* By Brian X. Chen Email Author
* July 23, 2009 |
* 3:20 pm |
* Categories: Phones
Apple claims that hundreds of thousands of iPhones are being used by corporations and government agencies. What it won’t tell you is that the supposedly enterprise-friendly encryption included with the iPhone 3GS is so weak it can be cracked in two minutes with a few pieces of readily available freeware.
“It is kind of like storing all your secret messages right next to the secret decoder ring,” said Jonathan Zdziarski, an iPhone developer and a hacker who teaches forensics courses on recovering data from iPhones. “I don’t think any of us [developers] have ever seen encryption implemented so poorly before, which is why it’s hard to describe why it’s such a big threat to security.”
With its easy-to-use interface and wealth of applications available for download, the iPhone may be the most attractive smartphone yet for business use. Many companies seem to agree: In Apple’s quarterly earnings conference call Tuesday, Apple chief operating officer Tim Cook said almost 20 percent of Fortune 100 companies have purchased 10,000 or more iPhones apiece; multiple corporations and government organizations have purchased 25,000 iPhones each; and the iPhone has been approved in more than 300 higher education institutions.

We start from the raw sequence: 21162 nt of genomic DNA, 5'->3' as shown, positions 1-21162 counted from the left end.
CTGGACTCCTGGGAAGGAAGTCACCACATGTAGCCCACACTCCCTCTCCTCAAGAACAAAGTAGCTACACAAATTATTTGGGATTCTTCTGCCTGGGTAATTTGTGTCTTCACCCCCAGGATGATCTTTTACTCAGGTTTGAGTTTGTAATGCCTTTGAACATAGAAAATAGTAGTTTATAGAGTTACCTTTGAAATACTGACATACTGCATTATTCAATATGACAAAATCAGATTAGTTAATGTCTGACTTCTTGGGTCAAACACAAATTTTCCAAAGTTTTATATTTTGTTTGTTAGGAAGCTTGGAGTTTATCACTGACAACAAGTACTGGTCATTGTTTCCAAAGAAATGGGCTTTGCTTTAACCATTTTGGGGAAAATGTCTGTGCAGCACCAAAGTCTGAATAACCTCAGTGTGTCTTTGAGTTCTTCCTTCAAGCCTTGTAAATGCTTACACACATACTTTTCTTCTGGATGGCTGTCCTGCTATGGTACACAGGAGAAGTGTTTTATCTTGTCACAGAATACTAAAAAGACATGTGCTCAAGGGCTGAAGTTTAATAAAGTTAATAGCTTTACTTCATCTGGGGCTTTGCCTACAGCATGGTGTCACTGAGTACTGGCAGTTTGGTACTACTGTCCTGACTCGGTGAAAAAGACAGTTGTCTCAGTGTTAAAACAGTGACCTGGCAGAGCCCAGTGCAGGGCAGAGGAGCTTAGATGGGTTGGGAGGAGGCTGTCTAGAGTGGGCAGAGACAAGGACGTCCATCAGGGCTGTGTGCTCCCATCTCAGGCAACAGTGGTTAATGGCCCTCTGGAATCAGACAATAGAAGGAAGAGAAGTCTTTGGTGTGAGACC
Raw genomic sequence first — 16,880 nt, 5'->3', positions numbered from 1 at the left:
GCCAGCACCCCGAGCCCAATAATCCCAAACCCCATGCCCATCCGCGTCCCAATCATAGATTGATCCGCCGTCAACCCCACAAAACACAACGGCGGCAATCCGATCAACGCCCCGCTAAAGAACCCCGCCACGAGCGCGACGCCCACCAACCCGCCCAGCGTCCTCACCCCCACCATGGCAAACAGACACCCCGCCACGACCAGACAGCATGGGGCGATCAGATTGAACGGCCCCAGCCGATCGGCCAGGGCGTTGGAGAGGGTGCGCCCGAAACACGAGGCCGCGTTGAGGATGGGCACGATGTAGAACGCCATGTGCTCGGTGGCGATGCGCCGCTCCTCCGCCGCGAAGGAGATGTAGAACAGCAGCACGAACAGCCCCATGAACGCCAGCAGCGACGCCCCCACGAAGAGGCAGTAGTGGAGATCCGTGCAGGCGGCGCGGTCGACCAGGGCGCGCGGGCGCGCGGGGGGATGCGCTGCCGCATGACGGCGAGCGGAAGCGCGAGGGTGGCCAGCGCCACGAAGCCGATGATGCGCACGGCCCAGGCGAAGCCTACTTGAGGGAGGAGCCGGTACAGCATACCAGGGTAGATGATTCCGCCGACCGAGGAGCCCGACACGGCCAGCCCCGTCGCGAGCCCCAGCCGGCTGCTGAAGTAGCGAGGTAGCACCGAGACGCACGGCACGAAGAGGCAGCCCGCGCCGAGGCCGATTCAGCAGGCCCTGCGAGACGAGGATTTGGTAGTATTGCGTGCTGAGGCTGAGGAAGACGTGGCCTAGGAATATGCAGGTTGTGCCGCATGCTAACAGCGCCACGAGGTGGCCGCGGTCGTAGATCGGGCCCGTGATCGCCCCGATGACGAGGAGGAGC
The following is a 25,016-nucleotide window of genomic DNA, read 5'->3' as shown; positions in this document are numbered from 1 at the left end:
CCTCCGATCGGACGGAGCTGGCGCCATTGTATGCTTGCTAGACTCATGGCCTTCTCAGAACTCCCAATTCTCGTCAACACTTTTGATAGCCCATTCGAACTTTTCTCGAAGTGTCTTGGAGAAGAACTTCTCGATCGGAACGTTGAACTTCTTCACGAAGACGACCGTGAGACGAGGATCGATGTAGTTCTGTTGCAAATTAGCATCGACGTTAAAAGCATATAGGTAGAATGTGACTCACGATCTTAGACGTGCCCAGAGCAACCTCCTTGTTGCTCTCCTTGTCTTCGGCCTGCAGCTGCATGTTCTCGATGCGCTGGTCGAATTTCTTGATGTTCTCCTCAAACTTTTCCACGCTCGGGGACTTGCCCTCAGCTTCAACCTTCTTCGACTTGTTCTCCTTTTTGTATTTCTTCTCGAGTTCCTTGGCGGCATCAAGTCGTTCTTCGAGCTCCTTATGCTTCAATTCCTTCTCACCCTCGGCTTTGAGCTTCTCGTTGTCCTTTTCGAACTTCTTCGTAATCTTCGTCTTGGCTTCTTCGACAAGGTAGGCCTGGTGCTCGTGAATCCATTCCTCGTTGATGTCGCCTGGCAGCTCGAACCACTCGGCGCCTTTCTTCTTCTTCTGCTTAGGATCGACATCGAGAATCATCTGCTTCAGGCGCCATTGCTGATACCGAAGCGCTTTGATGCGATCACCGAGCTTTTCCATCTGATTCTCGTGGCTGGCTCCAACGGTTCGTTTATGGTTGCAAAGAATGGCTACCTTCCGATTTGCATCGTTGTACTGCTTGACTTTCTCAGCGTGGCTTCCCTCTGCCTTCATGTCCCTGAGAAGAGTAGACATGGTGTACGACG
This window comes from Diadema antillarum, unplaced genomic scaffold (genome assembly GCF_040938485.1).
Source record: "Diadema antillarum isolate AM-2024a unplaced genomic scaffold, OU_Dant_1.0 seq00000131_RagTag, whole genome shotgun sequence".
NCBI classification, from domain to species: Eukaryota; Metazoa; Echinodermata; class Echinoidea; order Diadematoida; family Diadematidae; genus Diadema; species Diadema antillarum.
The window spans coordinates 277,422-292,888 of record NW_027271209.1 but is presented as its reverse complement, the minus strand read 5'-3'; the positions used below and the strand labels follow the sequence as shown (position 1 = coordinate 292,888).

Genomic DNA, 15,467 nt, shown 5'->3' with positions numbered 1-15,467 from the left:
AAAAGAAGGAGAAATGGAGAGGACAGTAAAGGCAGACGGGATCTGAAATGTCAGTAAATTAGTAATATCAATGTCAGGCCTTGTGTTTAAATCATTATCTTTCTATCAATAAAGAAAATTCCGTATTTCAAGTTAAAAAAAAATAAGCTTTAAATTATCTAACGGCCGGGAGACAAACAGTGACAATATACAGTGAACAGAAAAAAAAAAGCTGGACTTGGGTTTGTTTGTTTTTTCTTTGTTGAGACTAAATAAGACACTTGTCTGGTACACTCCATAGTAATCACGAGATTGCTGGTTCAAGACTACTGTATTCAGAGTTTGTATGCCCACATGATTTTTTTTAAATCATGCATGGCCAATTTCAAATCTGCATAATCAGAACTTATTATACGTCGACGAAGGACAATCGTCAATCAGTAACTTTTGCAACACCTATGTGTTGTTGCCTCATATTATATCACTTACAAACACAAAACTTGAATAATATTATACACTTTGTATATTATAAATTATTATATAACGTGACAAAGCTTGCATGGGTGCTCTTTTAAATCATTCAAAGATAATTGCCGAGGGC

But contrary to Apple’s claim that the new iPhone 3GS is more enterprise friendly, the new iPhone 3GS’ encryption feature is “broken” when it comes to protecting sensitive information such as credit card numbers and social-security digits, Zdziarski said.